Bucs' Joel Hale making most of late call to chase NFL dream
UPDATE: Literally within minutes of this story being posted, the Bucs announced they'd waived Joel Hale to get to the NFL roster cutdown limit of 75 players. His hope of sticking on an NFL roster has ended, but here's his story, nonetheless.
Joel Hale never played a snap of offensive line in a college game, so the former Ohio State defensive tackle had a big transition to make, trying to stick with the Bucs in preseason as an undrafted rookie playing offensive guard.
When Tampa Bay called him five weeks ago, he was lined up somewhere else entirely: on the sales floor at Ray Skillman Southside Buick GMC back in Indianapolis.
"I was at home, selling cars," Hale said. "I did pretty well, just trying to make some money, but I couldn't turn down the opportunity. I'm glad I came down here."
The rookies on the Bucs' offensive line run the gamut from draft picks to free agents who earned modest signing bonuses in May to Hale, who has brought a long shot's drive and determination, given a chance as the last player signed before training camp began. He's not just hungry, Bucs offensive line coach George Warhop said.
"Oh, he's starving," said Warhop, who saw Hale at the Bucs' rookie minicamp in May as a tryout player who wasn't initially signed. "He has really good initial quickness and he takes the offensive coaching. You see those things, it lends itself to saying the kid has a chance. He works his tail off. I like him. We'll see how it plays out, but he's going to do his part, I know that."
Hale played defensive tackle plenty at Ohio State -- he started nine games for the undefeated Buckeyes in 2012, and tried offensive line during a redshirt year in 2014, but returned to defense last season, getting 12 tackles as a senior.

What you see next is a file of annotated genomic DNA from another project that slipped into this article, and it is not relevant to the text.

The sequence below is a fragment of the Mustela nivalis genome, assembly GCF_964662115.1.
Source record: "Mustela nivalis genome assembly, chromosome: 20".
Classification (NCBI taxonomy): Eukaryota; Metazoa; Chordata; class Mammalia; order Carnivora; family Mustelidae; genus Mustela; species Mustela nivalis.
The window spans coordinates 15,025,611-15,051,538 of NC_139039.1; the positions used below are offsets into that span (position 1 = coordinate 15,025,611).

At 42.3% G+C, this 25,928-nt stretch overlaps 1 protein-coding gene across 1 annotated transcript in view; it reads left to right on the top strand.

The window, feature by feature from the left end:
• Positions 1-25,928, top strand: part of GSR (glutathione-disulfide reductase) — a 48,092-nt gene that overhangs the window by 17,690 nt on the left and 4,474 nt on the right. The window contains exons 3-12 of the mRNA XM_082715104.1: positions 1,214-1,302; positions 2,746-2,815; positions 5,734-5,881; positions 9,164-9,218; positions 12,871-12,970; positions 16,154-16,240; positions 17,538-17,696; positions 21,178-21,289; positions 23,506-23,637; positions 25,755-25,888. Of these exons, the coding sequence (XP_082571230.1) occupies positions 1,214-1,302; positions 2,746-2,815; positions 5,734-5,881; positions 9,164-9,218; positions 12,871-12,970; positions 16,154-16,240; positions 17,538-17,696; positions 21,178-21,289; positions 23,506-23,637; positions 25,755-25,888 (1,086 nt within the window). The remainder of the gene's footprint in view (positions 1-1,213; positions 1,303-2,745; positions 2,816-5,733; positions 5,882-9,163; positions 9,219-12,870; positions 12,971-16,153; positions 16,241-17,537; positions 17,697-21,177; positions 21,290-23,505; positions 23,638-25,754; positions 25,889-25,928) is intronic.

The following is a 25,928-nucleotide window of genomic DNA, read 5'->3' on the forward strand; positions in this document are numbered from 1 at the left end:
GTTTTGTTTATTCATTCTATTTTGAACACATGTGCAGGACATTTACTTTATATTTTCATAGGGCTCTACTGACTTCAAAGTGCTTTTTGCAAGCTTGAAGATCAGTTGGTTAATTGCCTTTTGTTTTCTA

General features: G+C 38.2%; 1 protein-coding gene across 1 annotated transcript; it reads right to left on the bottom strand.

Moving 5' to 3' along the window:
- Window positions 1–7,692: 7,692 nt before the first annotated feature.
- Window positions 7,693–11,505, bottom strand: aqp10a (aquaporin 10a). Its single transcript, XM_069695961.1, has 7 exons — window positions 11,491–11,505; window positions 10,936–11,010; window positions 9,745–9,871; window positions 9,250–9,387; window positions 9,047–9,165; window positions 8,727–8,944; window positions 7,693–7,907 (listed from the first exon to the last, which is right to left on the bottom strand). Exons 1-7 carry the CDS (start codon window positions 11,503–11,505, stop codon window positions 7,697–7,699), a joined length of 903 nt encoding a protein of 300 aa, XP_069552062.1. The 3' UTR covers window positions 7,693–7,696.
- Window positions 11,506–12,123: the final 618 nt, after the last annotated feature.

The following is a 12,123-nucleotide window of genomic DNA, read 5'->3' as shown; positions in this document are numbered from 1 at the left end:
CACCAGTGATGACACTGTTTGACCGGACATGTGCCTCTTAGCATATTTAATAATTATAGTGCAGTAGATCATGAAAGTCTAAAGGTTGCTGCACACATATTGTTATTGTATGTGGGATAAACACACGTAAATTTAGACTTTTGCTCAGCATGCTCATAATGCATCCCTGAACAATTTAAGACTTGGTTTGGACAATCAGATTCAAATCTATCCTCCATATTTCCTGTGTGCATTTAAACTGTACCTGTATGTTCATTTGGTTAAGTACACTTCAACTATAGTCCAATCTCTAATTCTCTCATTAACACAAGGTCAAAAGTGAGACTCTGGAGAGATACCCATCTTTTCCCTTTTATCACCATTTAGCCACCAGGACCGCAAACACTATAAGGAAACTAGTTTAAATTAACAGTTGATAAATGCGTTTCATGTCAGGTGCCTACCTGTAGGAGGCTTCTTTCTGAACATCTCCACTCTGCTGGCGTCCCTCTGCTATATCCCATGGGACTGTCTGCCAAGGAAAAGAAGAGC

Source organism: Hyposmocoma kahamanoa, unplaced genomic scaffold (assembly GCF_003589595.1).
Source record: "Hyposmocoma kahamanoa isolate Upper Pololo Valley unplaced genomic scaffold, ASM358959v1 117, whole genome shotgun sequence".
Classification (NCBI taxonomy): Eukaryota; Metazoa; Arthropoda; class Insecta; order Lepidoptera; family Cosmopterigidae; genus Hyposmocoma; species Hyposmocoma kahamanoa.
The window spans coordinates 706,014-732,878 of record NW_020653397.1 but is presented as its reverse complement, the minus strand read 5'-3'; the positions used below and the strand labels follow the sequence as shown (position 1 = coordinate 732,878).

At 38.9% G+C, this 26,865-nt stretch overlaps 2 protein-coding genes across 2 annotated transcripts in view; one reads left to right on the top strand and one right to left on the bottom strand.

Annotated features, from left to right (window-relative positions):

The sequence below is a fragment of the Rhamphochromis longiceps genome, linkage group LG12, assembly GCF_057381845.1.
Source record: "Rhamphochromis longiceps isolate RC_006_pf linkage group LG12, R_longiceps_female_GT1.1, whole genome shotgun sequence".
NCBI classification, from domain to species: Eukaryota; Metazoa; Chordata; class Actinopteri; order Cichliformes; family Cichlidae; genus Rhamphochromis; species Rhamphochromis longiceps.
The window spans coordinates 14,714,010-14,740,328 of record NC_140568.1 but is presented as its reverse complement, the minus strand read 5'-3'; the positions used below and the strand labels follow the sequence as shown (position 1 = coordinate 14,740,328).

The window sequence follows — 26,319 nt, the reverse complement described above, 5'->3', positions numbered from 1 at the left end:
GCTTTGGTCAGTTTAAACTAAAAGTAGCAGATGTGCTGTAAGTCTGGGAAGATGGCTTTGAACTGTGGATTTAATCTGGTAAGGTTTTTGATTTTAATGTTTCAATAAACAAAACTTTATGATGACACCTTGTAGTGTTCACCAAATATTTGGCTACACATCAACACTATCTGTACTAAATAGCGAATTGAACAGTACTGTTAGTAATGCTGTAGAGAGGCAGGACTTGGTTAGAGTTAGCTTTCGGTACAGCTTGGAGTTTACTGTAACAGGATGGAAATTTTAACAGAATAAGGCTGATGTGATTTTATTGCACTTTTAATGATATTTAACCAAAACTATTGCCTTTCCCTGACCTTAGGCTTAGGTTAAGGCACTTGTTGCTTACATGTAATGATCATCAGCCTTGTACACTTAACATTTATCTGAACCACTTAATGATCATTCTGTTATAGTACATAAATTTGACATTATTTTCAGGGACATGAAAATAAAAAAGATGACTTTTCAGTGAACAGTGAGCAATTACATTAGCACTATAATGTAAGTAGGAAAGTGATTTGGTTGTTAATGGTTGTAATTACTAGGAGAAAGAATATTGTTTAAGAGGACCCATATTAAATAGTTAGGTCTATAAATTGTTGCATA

"I knew I was a solid defensive tackle, a gap-eater, a space-eater, this, that and other," Hale said. "But I knew if I wanted any chance at making a career out of football, not just a short stint, it was going to be on the offensive side of the ball."
Hale trained as an offensive lineman this spring, tried to think about the game as an offensive lineman, but flipping the field mentally was only part of the process as he tried to learn on the fly in his first week of training camp.
"At this level, there's a lot more thinking involved," Hale said. "I thought a lot of it would carry over, but this is definitely the next level, I'll tell you that."
Hale's initial goal was simply to prove himself enough to coaches that they'd let him in the second half of preseason game, knowing that actual playing time would help him learn the position much better than any practice reps. Sure enough, he played 13 snaps in the preseason opener at the Eagles, then 21 against the Jaguars and 19 in Friday's first preseason home game against the Browns.
He's no longer the new guy on the offensive line -- another lineman signed and left the squad, and two more have been signed for depth since he arrived. When the Bucs made their initial cuts from 90 to 75 players this weekend, another rookie was cut instead of Hale. And with starters likely getting the night off Wednesday, he's battling for a preseason start, and significant playing time as he competes for a spot on the Bucs' practice squad.
"It's been an unbelievable experience, something I'll never forget," Hale said Monday. "I'm still constantly learning, every single day. A lot of information to take in, but I have to keep improving. That's my main thing. I have to keep making strides."
The Bucs tried to convert a defensive tackle to offensive guard last year in Matt Masifilo, who made the 53-man roster as a backup for the first month of the season. Hale is another ambitious conversion, and while he's unlikely to make the final cut this weekend, he won't necessarily be done with the Bucs or the NFL, an example of the outside-the-box signings that general manager Jason Licht likes to go after.
"He's an athletic guy, and he's really smart and really tough," Licht said. "He has all those traits, so it's worth a shot. Sometimes, you hit on some of those guys."